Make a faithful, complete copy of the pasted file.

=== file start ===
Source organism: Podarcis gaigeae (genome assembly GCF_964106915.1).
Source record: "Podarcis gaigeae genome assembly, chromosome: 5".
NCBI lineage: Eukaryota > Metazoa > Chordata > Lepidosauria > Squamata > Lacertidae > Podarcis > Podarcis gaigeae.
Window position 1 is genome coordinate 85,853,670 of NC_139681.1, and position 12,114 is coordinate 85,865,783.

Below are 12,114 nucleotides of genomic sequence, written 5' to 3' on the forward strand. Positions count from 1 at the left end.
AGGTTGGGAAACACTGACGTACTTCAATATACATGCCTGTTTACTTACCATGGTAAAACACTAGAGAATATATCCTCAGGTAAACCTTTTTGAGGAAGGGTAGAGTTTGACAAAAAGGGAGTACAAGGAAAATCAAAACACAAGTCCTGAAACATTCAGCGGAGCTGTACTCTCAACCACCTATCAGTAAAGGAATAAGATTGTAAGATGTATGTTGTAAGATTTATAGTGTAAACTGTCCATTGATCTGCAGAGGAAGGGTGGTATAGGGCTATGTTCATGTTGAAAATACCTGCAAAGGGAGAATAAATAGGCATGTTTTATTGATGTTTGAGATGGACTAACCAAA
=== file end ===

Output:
Source organism: Podarcis gaigeae (genome assembly GCF_964106915.1).
Source record: "Podarcis gaigeae genome assembly, chromosome: 5".
NCBI lineage: Eukaryota > Metazoa > Chordata > Lepidosauria > Squamata > Lacertidae > Podarcis > Podarcis gaigeae.
Window position 1 is genome coordinate 85,853,670 of NC_139681.1, and position 12,114 is coordinate 85,865,783.

Below are 12,114 nucleotides of genomic sequence, written 5' to 3' on the forward strand. Positions count from 1 at the left end.
AGGTTGGGAAACACTGACGTACTTCAATATACATGCCTGTTTACTTACCATGGTAAAACACTAGAGAATATATCCTCAGGTAAACCTTTTTGAGGAAGGGTAGAGTTTGACAAAAAGGGAGTACAAGGAAAATCAAAACACAAGTCCTGAAACATTCAGCGGAGCTGTACTCTCAACCACCTATCAGTAAAGGAATAAGATTGTAAGATGTATGTTGTAAGATTTATAGTGTAAACTGTCCATTGATCTGCAGAGGAAGGGTGGTATAGGGCTATGTTCATGTTGAAAATACCTGCAAAGGGAGAATAAATAGGCATGTTTTATTGATGTTTGAGATGGACTAACCAAA